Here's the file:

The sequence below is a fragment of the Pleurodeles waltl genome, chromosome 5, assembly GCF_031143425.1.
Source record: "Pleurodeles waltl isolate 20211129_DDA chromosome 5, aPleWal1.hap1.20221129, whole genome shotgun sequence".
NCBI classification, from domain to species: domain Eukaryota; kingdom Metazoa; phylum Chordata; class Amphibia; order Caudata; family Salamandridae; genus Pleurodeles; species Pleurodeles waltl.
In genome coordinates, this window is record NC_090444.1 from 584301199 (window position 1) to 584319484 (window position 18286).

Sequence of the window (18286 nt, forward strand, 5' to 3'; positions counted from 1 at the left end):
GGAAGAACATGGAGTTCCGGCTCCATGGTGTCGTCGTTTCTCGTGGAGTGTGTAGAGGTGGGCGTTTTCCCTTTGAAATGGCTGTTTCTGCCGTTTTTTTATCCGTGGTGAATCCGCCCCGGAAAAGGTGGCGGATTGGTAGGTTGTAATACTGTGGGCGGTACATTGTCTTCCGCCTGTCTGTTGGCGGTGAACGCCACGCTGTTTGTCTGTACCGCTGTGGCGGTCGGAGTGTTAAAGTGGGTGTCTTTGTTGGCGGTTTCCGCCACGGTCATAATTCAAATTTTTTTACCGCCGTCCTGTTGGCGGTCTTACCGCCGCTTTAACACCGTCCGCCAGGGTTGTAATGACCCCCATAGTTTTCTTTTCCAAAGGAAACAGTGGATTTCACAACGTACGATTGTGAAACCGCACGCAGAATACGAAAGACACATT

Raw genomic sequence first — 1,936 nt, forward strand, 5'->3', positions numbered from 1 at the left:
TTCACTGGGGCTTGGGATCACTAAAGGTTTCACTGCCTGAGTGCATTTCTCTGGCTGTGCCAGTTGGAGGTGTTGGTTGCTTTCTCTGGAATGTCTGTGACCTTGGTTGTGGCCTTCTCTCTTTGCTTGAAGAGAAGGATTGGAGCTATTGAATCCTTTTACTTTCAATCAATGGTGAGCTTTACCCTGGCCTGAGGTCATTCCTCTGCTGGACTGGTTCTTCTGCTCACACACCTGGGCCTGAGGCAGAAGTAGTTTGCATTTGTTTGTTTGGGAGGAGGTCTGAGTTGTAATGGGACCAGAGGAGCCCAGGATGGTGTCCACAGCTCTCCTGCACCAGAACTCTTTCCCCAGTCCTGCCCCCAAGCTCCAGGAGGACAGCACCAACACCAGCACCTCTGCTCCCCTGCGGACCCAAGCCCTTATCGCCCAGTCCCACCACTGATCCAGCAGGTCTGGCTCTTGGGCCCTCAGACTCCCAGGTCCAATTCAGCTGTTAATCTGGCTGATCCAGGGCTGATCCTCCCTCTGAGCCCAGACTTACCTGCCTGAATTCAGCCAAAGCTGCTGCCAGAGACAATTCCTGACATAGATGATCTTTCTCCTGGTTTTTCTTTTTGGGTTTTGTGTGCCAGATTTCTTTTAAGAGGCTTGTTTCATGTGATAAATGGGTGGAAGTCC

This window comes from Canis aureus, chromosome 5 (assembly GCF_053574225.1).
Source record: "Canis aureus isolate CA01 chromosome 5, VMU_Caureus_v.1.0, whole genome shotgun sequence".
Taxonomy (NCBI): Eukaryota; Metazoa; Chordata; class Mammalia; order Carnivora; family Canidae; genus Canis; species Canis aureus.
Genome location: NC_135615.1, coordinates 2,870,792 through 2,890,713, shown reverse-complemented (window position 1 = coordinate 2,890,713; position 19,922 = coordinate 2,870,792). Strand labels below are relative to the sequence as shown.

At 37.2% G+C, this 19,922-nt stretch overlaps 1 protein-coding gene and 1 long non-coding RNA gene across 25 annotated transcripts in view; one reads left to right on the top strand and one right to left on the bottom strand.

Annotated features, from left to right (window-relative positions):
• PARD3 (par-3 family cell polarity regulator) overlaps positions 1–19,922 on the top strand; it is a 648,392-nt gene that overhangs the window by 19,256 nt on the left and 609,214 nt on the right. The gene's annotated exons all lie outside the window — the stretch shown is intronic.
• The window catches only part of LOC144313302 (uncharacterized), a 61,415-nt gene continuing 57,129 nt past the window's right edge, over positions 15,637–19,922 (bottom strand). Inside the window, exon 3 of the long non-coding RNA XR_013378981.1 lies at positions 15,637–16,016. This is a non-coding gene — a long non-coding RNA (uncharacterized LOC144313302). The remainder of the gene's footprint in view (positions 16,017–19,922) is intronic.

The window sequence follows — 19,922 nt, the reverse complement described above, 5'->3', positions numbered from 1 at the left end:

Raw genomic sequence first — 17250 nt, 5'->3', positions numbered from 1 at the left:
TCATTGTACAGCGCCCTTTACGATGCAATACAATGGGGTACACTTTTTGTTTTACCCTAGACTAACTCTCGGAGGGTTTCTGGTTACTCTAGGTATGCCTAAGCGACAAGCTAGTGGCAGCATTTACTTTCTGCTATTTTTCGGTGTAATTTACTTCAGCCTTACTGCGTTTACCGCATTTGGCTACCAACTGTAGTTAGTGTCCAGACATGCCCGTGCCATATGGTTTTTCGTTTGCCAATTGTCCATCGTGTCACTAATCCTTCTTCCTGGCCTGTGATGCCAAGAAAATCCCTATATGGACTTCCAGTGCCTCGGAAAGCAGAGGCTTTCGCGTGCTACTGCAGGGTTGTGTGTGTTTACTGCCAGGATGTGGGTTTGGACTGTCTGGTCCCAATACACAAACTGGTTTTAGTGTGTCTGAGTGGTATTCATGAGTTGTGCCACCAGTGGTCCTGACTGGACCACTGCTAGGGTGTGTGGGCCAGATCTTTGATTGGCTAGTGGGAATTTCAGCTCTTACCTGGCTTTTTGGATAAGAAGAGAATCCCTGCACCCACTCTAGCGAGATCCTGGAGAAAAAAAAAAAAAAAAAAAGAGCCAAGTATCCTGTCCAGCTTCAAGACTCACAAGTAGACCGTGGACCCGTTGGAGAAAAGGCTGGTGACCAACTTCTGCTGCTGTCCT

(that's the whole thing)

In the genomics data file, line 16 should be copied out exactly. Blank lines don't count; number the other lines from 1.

• The window catches only part of LOC144313302 (uncharacterized), a 61,415-nt gene continuing 57,129 nt past the window's right edge, over positions 15,637–19,922 (bottom strand). Inside the window, exon 3 of the long non-coding RNA XR_013378981.1 lies at positions 15,637–16,016. This is a non-coding gene — a long non-coding RNA (uncharacterized LOC144313302). The remainder of the gene's footprint in view (positions 16,017–19,922) is intronic.